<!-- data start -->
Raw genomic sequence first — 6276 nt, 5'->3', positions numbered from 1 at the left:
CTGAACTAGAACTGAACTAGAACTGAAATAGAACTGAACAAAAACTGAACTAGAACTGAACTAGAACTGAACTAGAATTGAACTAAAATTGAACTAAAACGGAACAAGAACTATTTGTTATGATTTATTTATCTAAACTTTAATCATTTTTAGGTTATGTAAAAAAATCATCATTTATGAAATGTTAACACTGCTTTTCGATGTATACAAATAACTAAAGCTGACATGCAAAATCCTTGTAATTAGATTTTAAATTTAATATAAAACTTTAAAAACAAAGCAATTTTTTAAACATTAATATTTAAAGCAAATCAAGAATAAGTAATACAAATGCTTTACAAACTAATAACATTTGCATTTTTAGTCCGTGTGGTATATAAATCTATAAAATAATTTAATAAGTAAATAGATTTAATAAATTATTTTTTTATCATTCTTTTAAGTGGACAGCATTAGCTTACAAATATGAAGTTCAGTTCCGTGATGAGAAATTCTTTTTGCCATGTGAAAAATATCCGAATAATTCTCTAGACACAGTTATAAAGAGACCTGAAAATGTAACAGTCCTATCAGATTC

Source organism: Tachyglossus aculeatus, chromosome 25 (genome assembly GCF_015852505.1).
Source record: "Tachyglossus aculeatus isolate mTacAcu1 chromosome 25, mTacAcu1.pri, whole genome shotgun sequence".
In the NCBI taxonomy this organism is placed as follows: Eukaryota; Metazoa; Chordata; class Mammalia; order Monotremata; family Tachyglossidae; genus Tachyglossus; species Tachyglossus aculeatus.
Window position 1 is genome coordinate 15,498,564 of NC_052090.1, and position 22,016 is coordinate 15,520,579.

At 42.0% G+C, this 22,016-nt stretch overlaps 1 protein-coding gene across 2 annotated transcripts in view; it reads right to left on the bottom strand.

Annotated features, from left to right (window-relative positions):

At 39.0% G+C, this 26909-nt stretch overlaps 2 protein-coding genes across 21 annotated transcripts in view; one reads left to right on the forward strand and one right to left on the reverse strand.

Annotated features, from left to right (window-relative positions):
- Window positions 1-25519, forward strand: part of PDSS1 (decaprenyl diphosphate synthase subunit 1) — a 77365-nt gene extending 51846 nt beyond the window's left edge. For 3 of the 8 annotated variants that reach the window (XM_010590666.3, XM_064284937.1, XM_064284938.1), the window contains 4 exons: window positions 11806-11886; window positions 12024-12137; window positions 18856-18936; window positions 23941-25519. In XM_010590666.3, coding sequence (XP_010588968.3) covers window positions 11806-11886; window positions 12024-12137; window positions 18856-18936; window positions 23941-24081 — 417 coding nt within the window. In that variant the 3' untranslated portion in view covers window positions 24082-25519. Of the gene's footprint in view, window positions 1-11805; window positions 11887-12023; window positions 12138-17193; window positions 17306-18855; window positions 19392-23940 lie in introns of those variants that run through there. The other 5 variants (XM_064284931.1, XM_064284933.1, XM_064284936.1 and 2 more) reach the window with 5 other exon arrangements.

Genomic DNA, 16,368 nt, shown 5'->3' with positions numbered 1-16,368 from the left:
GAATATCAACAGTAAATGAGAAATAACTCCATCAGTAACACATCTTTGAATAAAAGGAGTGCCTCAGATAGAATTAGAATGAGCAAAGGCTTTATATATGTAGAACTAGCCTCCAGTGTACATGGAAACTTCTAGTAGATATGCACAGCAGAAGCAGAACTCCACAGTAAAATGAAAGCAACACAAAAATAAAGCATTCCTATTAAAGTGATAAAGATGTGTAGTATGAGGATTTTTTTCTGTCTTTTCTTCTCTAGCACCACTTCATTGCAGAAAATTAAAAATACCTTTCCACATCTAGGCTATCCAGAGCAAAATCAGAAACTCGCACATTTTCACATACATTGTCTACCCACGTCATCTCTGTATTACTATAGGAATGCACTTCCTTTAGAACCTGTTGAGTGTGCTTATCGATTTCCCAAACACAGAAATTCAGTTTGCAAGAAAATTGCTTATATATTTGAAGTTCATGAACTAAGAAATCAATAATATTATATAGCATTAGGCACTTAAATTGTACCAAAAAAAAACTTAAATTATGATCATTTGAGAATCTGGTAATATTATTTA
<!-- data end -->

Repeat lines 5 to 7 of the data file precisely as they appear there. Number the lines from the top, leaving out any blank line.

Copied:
In the NCBI taxonomy this organism is placed as follows: Eukaryota; Metazoa; Chordata; class Mammalia; order Monotremata; family Tachyglossidae; genus Tachyglossus; species Tachyglossus aculeatus.
Window position 1 is genome coordinate 15,498,564 of NC_052090.1, and position 22,016 is coordinate 15,520,579.

At 42.0% G+C, this 22,016-nt stretch overlaps 1 protein-coding gene across 2 annotated transcripts in view; it reads right to left on the bottom strand.